The inventor of the burkini says nearly half of her customers are not actually Muslim


The burkini has been everywhere these days. The full-length swimwear garment that is a portmanteau of burqa and bikini has been making headlines after a number of French cities banned them on their beaches.

But nearly half of the women who purchase burkinis are not in fact Muslims, Aheda Zanetti, the swimwear's creator, said to Politico on Monday.

"Over 40% of our sales are from non-Muslim women," the Lebanese-Australian designer said. "The Jewish community embraces it. I've seen Mormons wearing it. A Buddhist nun purchased it for all of her friends. I've seen women who have issues with skin cancer or body image, moms, women who are not comfortable exposing their skin — they're all wearing it."

Zanetti suggested the recent bans are more an exercise in policing women's wardrobes than preserving secularism. 

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"It doesn't matter why they make these choices," Zanetti said. "The beach is there for everyone to enjoy. We are women. We should be able to wear whatever we want to and do whatever we want to do, whenever we want to do it."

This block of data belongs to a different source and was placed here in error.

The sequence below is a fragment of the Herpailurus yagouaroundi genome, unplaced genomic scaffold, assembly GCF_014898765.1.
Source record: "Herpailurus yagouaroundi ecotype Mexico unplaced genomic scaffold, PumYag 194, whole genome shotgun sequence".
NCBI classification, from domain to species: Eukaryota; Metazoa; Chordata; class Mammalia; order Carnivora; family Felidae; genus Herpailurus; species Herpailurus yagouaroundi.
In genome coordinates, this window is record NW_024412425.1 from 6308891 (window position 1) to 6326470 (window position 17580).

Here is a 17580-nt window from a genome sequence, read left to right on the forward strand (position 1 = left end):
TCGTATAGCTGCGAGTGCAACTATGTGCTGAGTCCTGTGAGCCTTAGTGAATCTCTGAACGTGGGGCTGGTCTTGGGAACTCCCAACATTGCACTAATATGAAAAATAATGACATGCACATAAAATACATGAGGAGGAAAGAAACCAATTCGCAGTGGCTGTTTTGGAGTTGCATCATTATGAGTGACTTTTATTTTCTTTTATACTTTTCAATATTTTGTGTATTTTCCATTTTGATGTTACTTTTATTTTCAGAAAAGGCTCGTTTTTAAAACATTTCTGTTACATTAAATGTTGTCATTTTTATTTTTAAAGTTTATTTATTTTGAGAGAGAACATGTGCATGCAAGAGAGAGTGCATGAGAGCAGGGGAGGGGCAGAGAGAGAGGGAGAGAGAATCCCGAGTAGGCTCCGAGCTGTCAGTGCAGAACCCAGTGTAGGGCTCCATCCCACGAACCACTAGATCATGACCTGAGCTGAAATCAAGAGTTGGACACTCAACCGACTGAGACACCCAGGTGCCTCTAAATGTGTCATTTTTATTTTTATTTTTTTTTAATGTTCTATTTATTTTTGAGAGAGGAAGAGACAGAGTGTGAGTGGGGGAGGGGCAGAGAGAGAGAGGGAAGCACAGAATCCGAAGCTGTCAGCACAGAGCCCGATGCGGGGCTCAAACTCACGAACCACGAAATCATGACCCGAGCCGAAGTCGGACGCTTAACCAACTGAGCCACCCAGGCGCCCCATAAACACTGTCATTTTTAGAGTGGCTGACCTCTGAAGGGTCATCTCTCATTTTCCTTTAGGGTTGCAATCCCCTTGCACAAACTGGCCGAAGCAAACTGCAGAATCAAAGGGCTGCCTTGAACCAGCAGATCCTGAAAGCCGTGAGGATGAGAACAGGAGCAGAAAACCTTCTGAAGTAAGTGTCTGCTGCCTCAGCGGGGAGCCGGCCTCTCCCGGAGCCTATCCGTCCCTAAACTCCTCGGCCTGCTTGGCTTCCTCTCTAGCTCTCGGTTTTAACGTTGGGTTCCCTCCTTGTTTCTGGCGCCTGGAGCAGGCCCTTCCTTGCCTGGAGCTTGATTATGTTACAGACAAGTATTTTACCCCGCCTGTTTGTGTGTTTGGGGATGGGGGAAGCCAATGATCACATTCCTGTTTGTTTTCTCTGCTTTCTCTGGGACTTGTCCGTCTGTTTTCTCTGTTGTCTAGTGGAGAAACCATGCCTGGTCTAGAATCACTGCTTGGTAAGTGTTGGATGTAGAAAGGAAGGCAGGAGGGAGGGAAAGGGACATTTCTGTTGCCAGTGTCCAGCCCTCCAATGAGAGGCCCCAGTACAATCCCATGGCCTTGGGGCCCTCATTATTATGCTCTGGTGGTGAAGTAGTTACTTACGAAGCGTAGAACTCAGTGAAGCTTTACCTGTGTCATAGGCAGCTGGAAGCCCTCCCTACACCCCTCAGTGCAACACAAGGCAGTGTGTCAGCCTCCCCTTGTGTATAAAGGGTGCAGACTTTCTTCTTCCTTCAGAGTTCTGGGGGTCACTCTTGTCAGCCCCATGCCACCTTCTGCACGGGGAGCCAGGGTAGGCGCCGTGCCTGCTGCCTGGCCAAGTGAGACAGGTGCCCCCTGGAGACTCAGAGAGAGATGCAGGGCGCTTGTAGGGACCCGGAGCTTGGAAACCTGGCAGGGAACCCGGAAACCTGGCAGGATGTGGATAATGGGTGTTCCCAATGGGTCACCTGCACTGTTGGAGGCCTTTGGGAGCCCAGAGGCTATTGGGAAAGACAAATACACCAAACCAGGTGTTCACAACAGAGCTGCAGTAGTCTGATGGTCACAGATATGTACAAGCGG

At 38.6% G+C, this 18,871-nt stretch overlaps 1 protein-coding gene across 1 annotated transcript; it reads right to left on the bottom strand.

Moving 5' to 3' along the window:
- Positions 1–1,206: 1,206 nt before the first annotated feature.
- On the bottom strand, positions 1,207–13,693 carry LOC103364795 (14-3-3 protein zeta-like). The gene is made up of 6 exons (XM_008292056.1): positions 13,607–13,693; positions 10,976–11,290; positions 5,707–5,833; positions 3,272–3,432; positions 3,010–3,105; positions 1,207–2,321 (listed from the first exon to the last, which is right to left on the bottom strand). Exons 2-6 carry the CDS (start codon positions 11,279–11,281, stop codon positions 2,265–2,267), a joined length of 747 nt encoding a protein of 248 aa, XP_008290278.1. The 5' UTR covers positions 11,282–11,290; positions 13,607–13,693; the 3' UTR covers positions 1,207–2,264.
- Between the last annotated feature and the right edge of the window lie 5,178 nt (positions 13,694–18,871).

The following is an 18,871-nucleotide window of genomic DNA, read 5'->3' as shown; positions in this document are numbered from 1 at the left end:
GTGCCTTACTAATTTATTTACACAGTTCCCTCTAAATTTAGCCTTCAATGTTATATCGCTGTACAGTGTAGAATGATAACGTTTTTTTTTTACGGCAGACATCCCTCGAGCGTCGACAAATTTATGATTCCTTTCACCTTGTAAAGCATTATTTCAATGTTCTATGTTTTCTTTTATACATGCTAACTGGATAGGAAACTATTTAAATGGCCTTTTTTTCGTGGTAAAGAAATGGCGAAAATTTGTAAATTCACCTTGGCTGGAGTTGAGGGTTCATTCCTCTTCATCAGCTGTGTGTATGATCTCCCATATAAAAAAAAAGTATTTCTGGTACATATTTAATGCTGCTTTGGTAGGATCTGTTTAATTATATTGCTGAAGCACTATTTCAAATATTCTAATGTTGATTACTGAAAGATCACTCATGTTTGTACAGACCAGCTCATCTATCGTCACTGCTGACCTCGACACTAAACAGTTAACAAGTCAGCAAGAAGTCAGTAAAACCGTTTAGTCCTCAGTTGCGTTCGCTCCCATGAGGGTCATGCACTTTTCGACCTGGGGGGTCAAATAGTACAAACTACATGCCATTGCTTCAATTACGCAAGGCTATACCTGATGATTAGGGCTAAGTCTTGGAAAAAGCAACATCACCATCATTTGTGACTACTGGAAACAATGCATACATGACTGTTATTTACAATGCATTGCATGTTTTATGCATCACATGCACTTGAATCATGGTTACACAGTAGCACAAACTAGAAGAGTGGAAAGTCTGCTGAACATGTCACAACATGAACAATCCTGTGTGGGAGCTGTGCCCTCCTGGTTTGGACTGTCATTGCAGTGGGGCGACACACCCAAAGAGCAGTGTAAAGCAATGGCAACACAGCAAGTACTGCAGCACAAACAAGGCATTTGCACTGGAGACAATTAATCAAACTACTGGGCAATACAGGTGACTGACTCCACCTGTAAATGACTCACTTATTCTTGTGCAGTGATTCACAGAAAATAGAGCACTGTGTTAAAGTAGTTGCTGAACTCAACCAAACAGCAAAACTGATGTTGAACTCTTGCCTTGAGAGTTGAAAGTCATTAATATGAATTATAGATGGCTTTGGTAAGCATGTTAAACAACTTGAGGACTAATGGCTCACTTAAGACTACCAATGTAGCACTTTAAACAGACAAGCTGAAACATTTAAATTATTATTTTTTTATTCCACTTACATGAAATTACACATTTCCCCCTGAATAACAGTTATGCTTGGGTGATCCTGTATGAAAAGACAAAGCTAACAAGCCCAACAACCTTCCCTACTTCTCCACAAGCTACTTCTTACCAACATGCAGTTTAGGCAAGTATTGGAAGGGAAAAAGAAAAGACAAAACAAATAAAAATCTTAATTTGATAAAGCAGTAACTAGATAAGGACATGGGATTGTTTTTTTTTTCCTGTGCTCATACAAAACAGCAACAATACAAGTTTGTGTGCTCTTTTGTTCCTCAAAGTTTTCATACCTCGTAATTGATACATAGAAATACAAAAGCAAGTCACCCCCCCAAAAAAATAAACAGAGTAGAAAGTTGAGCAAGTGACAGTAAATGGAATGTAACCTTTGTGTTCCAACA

Recently, images of French armed law enforcement forcing a woman to remove her burkini on a beach went viral, leaving many questioning the ban. 

If Zanetti's estimations of her customers' faith are correct, it would be very much at odds with the justification of the ban, an attempt to eradicate overt evidence of Islam. 

"We are not talking about banning the wearing of religious symbols on the beach ... but ostentatious clothing which refers to an allegiance to terrorist movements which are at war with us," Thierry Migoule, head of municipal services in Cannes, one of the cities instituting the ban, told Agence France-Presse.

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A number of women who wear the burkini have publicly argued the ban is also motivated by religious intolerance — as Migoule's comments suggest — considering no such ban exists for wetsuits and swim caps, which, if worn together, would amount to the same thing. 

This article of clothing, burkini proponents say, is the opposite of oppressive. Rather, they argue, it liberates women otherwise restricted by sartorial modesty. 

"The burkini did wonders for Muslim women and girls," Zanetti told Politico. "It created confidence to get active. Now the French say it's not their values. I don't understand what French values are then. Is it French values to force someone to wear a bikini?"